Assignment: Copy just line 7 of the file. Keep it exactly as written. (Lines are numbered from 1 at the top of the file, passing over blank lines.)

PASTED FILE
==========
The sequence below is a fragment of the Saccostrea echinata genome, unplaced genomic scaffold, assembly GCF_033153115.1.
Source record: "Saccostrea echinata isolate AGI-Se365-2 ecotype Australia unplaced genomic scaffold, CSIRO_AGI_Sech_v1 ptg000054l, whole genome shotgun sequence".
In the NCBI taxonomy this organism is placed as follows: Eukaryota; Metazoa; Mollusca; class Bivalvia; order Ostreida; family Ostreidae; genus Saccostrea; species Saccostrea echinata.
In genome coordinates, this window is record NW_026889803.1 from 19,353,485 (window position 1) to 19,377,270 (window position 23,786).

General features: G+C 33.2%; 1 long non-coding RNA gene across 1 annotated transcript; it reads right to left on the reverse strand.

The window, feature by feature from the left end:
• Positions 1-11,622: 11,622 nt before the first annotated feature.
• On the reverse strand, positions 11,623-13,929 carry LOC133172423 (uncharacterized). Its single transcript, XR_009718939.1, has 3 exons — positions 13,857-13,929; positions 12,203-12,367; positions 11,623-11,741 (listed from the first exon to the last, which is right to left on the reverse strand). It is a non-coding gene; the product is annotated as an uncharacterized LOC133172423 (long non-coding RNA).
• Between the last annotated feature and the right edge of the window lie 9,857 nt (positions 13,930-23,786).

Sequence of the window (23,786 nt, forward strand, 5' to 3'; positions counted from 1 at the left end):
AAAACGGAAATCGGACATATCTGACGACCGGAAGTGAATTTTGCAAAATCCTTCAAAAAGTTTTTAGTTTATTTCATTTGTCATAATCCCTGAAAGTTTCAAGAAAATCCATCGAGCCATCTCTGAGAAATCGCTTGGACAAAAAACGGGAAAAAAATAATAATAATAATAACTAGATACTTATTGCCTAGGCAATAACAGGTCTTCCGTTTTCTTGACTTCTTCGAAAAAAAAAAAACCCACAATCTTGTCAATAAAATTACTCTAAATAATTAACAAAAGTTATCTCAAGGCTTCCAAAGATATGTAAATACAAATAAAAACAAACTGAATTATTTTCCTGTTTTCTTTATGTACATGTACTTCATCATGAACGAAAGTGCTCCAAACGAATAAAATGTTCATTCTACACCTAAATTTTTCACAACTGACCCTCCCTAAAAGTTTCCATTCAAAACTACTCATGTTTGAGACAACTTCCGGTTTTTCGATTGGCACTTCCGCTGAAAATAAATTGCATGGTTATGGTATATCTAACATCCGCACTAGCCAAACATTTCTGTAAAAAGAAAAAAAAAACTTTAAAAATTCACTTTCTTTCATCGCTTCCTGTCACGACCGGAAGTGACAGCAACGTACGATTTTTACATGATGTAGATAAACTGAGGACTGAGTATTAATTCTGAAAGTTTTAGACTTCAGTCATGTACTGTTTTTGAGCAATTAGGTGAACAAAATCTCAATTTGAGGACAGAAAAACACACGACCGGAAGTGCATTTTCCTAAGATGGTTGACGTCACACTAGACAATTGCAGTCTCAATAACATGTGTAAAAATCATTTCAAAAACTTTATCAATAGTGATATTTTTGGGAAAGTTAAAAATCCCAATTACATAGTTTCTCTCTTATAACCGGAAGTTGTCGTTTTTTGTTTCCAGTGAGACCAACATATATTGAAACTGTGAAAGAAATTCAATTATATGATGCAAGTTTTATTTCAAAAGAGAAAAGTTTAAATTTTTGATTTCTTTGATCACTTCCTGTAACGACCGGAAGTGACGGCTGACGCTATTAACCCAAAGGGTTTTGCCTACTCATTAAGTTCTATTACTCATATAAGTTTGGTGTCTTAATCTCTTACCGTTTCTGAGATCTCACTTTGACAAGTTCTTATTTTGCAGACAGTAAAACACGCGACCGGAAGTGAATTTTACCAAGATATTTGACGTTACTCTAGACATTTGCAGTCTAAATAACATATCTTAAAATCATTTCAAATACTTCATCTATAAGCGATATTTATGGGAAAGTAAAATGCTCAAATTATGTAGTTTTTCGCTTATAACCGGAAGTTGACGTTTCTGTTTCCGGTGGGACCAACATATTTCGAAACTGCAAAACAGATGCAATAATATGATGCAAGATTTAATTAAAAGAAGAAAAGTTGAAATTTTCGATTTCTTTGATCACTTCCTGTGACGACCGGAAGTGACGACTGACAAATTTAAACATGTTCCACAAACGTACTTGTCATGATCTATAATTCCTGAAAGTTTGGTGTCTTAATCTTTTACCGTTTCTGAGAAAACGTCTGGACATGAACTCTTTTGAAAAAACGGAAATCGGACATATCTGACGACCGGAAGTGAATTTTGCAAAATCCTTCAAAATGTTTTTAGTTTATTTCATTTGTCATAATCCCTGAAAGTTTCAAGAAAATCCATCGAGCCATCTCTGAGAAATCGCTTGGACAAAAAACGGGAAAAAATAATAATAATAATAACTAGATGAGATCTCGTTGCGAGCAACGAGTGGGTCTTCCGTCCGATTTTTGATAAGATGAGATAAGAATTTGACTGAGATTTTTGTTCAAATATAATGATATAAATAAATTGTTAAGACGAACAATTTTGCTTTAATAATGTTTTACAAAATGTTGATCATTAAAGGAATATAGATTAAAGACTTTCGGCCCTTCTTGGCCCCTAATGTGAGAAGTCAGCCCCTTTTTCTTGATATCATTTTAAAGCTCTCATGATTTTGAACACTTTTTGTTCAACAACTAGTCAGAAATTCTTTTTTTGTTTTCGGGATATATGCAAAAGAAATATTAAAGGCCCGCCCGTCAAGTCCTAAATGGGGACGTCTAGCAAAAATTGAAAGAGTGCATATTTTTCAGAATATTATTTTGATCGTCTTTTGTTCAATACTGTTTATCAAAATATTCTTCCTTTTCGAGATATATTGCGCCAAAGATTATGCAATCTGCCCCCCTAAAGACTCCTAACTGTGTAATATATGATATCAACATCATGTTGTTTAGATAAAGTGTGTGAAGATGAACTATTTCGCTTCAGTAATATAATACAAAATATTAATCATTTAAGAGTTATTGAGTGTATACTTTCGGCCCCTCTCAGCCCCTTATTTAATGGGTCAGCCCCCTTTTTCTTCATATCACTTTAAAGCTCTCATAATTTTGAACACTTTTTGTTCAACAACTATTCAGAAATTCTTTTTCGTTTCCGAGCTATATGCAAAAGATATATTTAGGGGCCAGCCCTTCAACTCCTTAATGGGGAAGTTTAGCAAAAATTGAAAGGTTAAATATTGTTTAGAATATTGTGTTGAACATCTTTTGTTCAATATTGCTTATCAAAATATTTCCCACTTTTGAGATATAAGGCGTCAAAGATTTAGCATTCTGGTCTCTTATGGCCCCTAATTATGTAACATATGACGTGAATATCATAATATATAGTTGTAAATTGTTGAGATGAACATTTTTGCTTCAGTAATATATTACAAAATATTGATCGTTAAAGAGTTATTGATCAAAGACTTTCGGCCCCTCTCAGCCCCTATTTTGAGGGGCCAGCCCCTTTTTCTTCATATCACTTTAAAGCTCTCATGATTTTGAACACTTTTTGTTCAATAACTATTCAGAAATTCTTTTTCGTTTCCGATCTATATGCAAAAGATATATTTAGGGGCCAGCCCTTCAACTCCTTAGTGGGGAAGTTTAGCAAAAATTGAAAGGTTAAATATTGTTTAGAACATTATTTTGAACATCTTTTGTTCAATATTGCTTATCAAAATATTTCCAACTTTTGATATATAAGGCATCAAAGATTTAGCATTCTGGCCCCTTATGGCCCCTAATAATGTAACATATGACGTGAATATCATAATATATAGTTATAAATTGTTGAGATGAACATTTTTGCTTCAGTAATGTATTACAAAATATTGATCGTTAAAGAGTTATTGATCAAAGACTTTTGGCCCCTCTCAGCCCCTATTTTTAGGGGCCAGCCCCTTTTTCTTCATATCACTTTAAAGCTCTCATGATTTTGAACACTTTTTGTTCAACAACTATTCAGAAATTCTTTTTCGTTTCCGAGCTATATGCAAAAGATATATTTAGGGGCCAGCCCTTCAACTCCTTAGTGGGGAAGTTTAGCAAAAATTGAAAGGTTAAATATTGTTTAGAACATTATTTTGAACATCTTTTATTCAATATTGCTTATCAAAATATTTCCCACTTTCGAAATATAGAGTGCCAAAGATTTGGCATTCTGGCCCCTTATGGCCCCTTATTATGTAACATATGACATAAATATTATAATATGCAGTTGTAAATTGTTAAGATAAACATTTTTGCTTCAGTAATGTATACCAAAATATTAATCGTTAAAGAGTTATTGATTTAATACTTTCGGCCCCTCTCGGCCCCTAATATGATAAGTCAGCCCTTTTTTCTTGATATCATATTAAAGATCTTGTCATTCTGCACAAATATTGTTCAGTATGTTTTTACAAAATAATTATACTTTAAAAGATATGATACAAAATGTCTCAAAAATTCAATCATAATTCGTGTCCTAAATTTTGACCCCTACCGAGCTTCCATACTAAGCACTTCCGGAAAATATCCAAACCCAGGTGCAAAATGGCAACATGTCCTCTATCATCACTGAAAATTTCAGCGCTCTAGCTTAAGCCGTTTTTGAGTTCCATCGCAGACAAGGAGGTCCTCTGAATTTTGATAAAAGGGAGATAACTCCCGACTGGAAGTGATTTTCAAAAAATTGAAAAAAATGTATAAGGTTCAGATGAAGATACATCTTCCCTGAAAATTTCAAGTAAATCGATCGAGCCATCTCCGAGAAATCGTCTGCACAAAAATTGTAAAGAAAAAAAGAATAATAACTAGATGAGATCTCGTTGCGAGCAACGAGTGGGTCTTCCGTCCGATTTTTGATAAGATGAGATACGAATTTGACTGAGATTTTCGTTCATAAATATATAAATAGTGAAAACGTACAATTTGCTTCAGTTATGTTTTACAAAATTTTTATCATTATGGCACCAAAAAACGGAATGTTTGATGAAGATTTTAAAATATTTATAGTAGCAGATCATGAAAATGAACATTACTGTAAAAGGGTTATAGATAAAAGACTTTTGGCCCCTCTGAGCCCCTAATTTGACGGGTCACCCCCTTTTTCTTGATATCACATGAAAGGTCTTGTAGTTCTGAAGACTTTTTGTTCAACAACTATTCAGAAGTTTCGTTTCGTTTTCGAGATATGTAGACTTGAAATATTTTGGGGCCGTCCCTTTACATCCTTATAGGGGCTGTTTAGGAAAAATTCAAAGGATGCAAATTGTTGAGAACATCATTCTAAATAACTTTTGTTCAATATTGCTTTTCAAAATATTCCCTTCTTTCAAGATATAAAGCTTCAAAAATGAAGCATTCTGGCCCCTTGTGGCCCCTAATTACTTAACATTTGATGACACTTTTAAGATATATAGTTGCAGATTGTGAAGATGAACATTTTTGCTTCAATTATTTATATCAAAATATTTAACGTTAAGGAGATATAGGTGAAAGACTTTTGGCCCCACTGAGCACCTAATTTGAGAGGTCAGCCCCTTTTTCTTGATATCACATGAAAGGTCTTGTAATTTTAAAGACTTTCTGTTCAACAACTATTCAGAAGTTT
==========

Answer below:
• Positions 1-11,622: 11,622 nt before the first annotated feature.